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Byron Shire
May 20, 2024

Mandy Nolan’s Soap Box: the kids aren’t alright

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When I was a kid we went skating. There was a drive-in. A cafe with booths that we gathered at, eating burgers and playing Space Invaders. There was a regular Blue Light Disco. And I lived in a shitty country town with nothing to offer.

Here we are in the Byron Shire with so much talent at our fingertips. So many innovators. So much capital and there’s nothing for our teenagers. We need to start giving a shit about our kids. Not just the ones in our bellies or on our back seat, but the ones in the street, the ones hitching into town, the ones getting drunk and causing trouble. The ones we look at and think ‘thank god that’s not my kid’.

Well, guess what, you live in a community, and that is your kid. Everyone’s kid should be our responsibility. An idyllic paradise promoting the utopian dream, Byron Bay should have state-of-the-art youth facilities. It should at the very least have an amazing children’s park for the littlies – all bespoke and wooden, crafted by artisans out of breadboards and kale. Instead we have beachfront playgrounds littered with bottles and ciggie butts.

What about a beachfront skatepark? Or one of those temporary inflatable water parks? A PCYC? A cafe where kids actually feel welcome? It’s great not to have McDonald’s, but could we have a cafe where kids can actually afford to eat and recognise something on the menu? We have none of this. Nothing that tells our young people that they matter, that they can see benefit from the constant invasion of holiday makers.

The other day a local youth worker posted on Facebook about her disappointment with the lack of interest and engagement of the wider community, and namely, the Byron business community, in the welfare of the kids in our region. I guess it’s easy to blame the parents and forget about the bigger picture of what it feels like to live in a town where you’ll never be able to rent a house or afford to live. Where you see all the services and energy in your town geared to the visitor, and not the resident. Certainly not the under-18 resident. If you’re not legal to drink you sink.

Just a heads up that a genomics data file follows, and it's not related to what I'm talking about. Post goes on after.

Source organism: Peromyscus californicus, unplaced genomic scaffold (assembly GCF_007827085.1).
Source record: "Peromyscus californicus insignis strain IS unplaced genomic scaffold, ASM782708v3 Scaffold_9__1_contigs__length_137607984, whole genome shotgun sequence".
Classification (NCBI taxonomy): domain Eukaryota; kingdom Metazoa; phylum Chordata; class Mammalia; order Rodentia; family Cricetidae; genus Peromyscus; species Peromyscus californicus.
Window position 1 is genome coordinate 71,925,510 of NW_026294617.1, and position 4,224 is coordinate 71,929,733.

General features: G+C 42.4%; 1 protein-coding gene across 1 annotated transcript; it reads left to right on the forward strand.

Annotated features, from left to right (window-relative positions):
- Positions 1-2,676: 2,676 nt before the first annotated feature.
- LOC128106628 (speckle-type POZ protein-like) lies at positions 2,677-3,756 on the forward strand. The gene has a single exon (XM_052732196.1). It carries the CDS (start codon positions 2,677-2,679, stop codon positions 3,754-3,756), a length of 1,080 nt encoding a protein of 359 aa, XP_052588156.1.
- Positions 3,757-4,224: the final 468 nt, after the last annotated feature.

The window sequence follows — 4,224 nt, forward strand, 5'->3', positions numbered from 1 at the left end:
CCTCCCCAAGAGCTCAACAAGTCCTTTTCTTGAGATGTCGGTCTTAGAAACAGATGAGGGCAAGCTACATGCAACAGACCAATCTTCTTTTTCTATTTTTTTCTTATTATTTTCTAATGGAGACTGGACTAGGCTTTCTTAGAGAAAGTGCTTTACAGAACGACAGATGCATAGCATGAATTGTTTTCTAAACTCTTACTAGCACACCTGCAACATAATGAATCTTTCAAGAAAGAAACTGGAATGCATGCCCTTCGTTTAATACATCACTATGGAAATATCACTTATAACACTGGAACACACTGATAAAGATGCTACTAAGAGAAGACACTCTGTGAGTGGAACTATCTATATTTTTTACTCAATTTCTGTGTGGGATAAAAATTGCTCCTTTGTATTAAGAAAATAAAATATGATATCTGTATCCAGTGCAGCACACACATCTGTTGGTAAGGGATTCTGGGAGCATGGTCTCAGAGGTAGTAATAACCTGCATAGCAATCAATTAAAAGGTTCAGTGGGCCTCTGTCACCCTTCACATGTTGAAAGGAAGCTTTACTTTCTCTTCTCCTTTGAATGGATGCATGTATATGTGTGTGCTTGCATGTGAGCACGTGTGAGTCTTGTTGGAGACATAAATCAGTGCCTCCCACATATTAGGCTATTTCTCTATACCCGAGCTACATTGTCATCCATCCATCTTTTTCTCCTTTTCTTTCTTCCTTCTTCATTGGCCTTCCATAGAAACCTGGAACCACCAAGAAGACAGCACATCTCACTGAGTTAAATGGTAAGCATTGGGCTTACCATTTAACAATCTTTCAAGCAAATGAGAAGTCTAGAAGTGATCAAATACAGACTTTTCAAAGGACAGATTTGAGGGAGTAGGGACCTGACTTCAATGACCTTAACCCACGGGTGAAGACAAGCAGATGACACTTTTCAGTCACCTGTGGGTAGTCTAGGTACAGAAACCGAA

The youth worker noted how many initiatives to keep kids safe, occupied and meaningfully engaged had been brought to a halt because of a lack of cash and a complete lack of interest of anyone in the business community to step up. It seems crazy that in a town absolutely bloated with affluence and opportunity that so little benefit trickles down to the young. I don’t think they want a bypass, or more development, more shopping districts on streets that no longer feel or look like home. What have they got to look forward to here? It must make you feel a little locked out of your hometown when everything is laid on for milking that big creamy tourist cow, but nothing for you. It’s enough to make you a little tourist intolerant.

It’s time those who profit from the 1.7 million tourists each year to put their fat little arms into their bulging pockets and throw some cash on the community table. And I’m talking real cash, not the spare change you hide from the tax man. That’s right, you big fat profiteers, I’m talking to you. Do something big. Something impressive. PUT BACK.

Build something. Fund something. Have a vision. Make it happen. Stop relying on volunteers to do the job of paid workers. We don’t live in a region of limited resources; we live in a region of financial abundance… for some. Frankly, the ratepayer is sick of having to pick up the tab on all the infrastructure costs around here and not even get a pothole successfully filled while businesses like Woolies sit with fingers in ears going la la la.

The irony of a rate rise just after a forum on the lack of housing affordability doesn’t go unnoticed. This place is crazy. You know what under-18s in our region, Byron, Lismore, Ballina, Ocean Shores, Mullumbimby, Lennox etc have to do on a Friday or Saturday night? They get ‘sloppy at toppy’. Basically it’s getting smashed at the park opposite Main Beach. When it gets messy we use our police to clean up.

It’s not like we don’t know. We all know this has been happening for years. God knows I’ve had to pick my kids up there on numerous occasions. That’s what we offer them here. Underage drinking in a poorly lit park. Somehow, that doesn’t feel like the Byron dream. We can do better. Affluent Byron can do better. They just choose not to. Shame on them.

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  1. We must protect all children from the lack of cultural integrity that is currently pervading society. All mothers and fathers of teens have a full time job protecting their teen kids.